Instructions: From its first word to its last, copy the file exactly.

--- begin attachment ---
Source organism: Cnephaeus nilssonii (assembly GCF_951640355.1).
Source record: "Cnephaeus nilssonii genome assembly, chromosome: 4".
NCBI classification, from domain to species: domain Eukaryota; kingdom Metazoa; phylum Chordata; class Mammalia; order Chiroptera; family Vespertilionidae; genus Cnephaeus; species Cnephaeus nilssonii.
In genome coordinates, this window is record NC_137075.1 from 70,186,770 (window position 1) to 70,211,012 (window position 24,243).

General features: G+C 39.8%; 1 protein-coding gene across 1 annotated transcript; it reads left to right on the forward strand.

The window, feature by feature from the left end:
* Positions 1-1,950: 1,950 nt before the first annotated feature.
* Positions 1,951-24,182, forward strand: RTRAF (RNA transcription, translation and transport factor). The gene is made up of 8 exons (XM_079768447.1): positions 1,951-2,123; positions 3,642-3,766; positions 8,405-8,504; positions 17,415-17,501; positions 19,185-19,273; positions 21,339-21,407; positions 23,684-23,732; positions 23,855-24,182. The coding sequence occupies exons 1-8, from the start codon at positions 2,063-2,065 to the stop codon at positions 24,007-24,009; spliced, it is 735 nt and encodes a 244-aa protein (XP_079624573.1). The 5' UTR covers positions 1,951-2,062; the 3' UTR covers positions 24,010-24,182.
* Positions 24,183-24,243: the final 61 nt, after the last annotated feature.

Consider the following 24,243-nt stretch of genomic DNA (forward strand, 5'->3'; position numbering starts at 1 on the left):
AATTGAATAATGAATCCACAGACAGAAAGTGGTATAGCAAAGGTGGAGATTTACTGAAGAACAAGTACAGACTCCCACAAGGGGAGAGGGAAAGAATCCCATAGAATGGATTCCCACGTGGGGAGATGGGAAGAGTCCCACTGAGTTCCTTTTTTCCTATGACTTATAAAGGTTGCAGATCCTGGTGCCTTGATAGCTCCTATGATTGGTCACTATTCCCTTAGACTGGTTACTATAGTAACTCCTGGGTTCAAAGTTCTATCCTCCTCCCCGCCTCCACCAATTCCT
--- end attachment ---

Source organism: Cnephaeus nilssonii (assembly GCF_951640355.1).
Source record: "Cnephaeus nilssonii genome assembly, chromosome: 4".
NCBI classification, from domain to species: domain Eukaryota; kingdom Metazoa; phylum Chordata; class Mammalia; order Chiroptera; family Vespertilionidae; genus Cnephaeus; species Cnephaeus nilssonii.
In genome coordinates, this window is record NC_137075.1 from 70,186,770 (window position 1) to 70,211,012 (window position 24,243).

General features: G+C 39.8%; 1 protein-coding gene across 1 annotated transcript; it reads left to right on the forward strand.

The window, feature by feature from the left end:
* Positions 1-1,950: 1,950 nt before the first annotated feature.
* Positions 1,951-24,182, forward strand: RTRAF (RNA transcription, translation and transport factor). The gene is made up of 8 exons (XM_079768447.1): positions 1,951-2,123; positions 3,642-3,766; positions 8,405-8,504; positions 17,415-17,501; positions 19,185-19,273; positions 21,339-21,407; positions 23,684-23,732; positions 23,855-24,182. The coding sequence occupies exons 1-8, from the start codon at positions 2,063-2,065 to the stop codon at positions 24,007-24,009; spliced, it is 735 nt and encodes a 244-aa protein (XP_079624573.1). The 5' UTR covers positions 1,951-2,062; the 3' UTR covers positions 24,010-24,182.
* Positions 24,183-24,243: the final 61 nt, after the last annotated feature.

Consider the following 24,243-nt stretch of genomic DNA (forward strand, 5'->3'; position numbering starts at 1 on the left):
AATTGAATAATGAATCCACAGACAGAAAGTGGTATAGCAAAGGTGGAGATTTACTGAAGAACAAGTACAGACTCCCACAAGGGGAGAGGGAAAGAATCCCATAGAATGGATTCCCACGTGGGGAGATGGGAAGAGTCCCACTGAGTTCCTTTTTTCCTATGACTTATAAAGGTTGCAGATCCTGGTGCCTTGATAGCTCCTATGATTGGTCACTATTCCCTTAGACTGGTTACTATAGTAACTCCTGGGTTCAAAGTTCTATCCTCCTCCCCGCCTCCACCAATTCCT